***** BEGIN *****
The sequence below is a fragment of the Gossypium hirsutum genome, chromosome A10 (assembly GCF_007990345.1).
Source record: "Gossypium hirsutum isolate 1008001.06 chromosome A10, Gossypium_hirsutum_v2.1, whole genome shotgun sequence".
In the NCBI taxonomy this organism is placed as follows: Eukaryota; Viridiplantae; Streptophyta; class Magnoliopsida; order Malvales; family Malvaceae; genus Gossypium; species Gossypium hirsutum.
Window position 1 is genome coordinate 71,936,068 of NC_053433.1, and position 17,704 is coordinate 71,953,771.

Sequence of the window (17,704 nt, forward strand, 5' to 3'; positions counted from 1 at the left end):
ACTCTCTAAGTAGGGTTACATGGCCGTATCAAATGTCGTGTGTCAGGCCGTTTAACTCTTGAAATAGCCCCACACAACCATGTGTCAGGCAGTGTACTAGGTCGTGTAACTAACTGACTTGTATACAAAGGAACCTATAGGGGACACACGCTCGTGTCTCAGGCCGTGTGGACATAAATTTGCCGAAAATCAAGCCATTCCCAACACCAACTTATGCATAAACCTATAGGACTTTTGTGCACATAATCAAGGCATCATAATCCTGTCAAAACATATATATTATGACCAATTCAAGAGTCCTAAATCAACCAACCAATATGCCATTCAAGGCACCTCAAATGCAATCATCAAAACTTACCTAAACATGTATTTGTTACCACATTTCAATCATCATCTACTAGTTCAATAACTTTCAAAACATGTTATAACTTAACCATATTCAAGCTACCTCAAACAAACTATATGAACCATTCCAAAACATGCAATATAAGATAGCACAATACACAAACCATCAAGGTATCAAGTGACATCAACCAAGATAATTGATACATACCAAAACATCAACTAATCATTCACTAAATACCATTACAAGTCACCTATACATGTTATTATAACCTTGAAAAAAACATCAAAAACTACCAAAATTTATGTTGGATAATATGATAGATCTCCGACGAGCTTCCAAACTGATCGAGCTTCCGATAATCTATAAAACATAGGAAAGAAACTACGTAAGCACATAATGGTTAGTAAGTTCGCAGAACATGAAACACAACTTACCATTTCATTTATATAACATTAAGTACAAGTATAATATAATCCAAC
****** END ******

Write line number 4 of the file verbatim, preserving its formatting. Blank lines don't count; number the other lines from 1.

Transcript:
Window position 1 is genome coordinate 71,936,068 of NC_053433.1, and position 17,704 is coordinate 71,953,771.